Think Inside the Box
By Andrea Bullard
In 1968, 3M scientist Spencer Silver stumbled upon “a solution without a problem.” Intent on developing a strong adhesive for airplanes, he instead created a low-tack one—weak, but reusable. Made of tiny, indestructible acrylic spheres, the adhesive could bind two pieces of paper, while allowing Silver to pull them apart and stick them together again dozens of times. Silver was encouraged to speak about the product informally with his co-workers, as well as at the manufacturing company’s seminars, one of which was attended by fellow 3M scientist Art Fry.
Fry, who sang in his church’s choir, had a problem without a solution: he frequently lost his place in his hymnal when the bookmark fell out. One Sunday, during a particularly dull sermon, his mind wandered to Silver’s adhesive. He realized the product could provide the anchor he required without damaging the hymnal’s pages. Fry rushed to the lab, painted a small piece of paper with a strip of the adhesive, and the first ever Post-it Note was born.
Fry’s colleagues pestered him for samples of the product, and began using them as a means of organizing daily tasks and reminders. Eventually, 3M developed machines to manufacture Post-it Notes and, in 1980, released them nation-wide. It wasn’t long before they became a staple of homes and offices around the world.
Meaningful innovations—the kind that provide new value to customers—can happen only within story-driven cultures. For company culture to become a major catalyst for inspiration, collaboration, experimentation, and ultimately innovation, an organization requires a couple of things. The first, is a clearly-defined purpose that speaks to why the brand exists. The second is a brand story that situates that purpose within a customer-centric framework and serves as the foundation for a thriving culture.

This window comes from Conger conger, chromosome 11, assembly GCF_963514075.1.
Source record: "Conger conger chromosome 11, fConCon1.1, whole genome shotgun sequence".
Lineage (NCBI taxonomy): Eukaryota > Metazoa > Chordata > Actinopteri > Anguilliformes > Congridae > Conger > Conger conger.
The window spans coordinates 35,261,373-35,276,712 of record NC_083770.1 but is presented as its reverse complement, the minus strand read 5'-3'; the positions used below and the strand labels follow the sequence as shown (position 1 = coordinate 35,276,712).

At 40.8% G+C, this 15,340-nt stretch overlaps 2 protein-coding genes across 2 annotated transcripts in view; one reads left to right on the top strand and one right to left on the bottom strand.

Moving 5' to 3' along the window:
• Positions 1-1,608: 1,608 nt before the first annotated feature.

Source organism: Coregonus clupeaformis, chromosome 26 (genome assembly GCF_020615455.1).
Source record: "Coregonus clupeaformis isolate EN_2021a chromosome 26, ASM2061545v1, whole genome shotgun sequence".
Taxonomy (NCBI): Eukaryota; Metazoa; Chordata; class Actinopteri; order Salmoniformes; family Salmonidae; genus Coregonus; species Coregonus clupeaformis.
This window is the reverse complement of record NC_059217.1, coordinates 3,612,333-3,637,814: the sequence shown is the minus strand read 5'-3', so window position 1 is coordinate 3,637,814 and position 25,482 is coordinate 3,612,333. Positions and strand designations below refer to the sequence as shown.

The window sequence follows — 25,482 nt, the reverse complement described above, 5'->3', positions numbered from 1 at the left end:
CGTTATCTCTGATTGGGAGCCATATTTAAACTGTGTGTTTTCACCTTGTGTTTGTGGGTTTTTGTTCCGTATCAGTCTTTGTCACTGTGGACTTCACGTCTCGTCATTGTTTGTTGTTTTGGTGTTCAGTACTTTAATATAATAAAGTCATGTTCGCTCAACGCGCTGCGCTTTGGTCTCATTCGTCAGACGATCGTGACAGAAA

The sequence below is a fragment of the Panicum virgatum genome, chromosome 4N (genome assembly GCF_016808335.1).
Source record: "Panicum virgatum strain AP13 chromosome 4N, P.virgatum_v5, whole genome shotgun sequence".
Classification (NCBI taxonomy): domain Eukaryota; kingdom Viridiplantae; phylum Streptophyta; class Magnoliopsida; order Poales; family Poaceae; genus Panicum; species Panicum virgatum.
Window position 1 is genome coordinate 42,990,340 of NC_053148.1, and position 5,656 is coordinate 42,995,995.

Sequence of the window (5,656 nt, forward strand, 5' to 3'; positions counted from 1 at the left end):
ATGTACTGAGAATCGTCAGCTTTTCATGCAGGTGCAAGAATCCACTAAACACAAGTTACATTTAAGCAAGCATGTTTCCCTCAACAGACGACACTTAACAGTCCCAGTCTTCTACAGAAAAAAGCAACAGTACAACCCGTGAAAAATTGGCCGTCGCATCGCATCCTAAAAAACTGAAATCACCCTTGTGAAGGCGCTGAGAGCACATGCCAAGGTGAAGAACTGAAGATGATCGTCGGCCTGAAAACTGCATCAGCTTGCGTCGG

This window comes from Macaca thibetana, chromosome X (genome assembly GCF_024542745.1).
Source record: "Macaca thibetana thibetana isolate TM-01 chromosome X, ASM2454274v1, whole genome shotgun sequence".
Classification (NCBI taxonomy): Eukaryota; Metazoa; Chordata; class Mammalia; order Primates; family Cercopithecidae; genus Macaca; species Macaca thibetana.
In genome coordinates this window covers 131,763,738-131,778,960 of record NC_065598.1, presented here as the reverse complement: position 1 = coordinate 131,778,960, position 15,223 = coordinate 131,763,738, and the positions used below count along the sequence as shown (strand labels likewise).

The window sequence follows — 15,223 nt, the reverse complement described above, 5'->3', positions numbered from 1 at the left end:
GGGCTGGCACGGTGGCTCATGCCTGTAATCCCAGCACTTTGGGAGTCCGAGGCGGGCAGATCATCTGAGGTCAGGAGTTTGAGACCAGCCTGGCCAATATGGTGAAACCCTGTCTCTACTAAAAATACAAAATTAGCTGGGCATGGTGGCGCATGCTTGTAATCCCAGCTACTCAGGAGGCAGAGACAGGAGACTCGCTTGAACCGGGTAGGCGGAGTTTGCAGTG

Beauty retailer Sephora’s purpose is to “inspire fearlessness” in its community. The brand places that purpose at the center of a story about how beauty stems from a life without fear. Its customer drives the action, while Sephora mentors them toward this end, providing tools and guidance to help her on her journey towards a bolder existence.
“At Sephora, we’re obsessed with teaching and inspiring our clients to play in our world of beauty,” it tells prospective employees on its Careers page. “But our true secret to success is a dedication to unlocking our client’s beauty potential and inspiring fearlessness, whatever it means to her.”
The quest for fearlessness defines Sephora’s entire culture, from its hiring practices to its celebration of its team members, many of whom were customers first. Sephora amplifies the stories of customer-employees like Color Specialist Austin, for whom the brand’s purpose has been transformative.
“When I took my first step into Sephora, I came across a family that not only accepted me for who I am, but also encouraged me and empowered me to be fearless,” he said. He first encountered the brand during his grandmother’s battle with cancer through its Classes for Confidence program, which Austin said helped to restore her self-esteem. Ultimately, working at Sephora gave Austin, who is gay, the courage to finally come out to his father.
Austin’s story is one of many moving testimonials on the brand’s YouTube page. The brand’s well-defined story has helped it align both the customer journey and employee experience—particularly vital as it is often customers who become the best team members. Sephora’s purpose also determined each of its core values, including innovation: “We are fearless when we take risks to enhance the client experience.” Values, which govern a brand’s actions, determine how it will fulfill its role as mentor to customers in the manner its brand story promises. By defining its values as consistent with its core narrative, Sephora positions itself to act in the service of its customers as it pursues innovations on their behalf.
Entrepreneur and innovation expert Henry Doss identifies culture as the single most important stimulator of innovation in the workplace. However, in order to actually bring about innovation, that culture must derive its attributes from a brand’s core narrative. According to Doss: “The engineering of an innovation culture — requires a framework, an empirical paradigm or guide that provides a common language, a common set of beliefs, and a common set of meaningful, leading cultural indicators.”